Turbos on the Columbia 400 are by AiResearch, and twin intercoolers reduce the temperature of induction air for more efficient fuel burn. Critical altitude is 25,000 feet, same as the airplane’s max operating height, so you’ll actually need to throttle back to maintain 75% at FL250.
The three-blade, semi-scimitar, Hartzell prop is larger than that used on the 300/350 and utilizes an airfoil developed specifically for high-altitude application. The dual intercoolers demanded extra space under the cowling and, accordingly, the prop is mounted on a longer hub that pushed the spinner forward, refairing the cowling and adding to the fuselage length.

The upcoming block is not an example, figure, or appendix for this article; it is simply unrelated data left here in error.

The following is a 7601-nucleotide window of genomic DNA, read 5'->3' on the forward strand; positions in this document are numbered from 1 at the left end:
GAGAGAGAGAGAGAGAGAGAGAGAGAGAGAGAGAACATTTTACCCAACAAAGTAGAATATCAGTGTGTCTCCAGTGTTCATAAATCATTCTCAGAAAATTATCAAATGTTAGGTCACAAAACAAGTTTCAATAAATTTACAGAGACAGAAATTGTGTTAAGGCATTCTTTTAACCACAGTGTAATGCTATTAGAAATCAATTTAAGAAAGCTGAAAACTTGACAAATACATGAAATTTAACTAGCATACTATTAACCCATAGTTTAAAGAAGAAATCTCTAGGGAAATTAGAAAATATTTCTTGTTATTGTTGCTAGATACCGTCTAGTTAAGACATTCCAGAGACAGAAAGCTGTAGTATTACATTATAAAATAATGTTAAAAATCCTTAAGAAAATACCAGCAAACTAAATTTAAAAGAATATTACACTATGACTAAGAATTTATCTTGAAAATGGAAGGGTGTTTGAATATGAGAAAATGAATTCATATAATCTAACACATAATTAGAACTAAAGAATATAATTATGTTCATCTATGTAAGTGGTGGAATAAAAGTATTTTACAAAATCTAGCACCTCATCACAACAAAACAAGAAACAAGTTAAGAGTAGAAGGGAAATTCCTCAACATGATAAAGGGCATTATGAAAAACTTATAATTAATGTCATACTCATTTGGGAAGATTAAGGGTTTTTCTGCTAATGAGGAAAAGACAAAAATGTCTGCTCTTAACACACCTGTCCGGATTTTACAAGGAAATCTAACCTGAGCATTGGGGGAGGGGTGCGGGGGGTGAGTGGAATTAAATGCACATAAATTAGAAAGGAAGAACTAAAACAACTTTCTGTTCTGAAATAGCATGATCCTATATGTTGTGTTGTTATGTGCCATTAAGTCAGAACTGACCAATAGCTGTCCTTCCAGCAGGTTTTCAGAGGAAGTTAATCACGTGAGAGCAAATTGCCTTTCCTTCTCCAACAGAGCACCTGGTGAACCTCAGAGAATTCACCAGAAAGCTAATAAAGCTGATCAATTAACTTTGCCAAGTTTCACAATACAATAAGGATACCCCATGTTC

To handle the extra power at high altitude, the Columbia 400 incorporates a larger rudder in both chord and span, along with a ventral fin beneath the empennage. “We needed a slightly larger, more effective tail because the turbocharged engine develops much more horsepower at higher altitude where the air is thinner and a given control deflection provides less response,” explains Bowen. “The anti-spin ventral fin is three feet long and four inches high at the leading edge. In combination with the big tail, it pops the airplane out of any spin almost instantly.”
“The elevator is modified, as well,” continues Bowen, “with a slightly different horizontal stabilizer. Unlike the Columbia 300 and 350 that were certified as spin-resistant, the Columbia 400 has been approved as spin-recoverable, a more stringent certification class that demanded a much larger matrix of spin tests.” Bowen emphasizes, however, that the Columbia 400 won’t be approved for deliberate spins in the skies.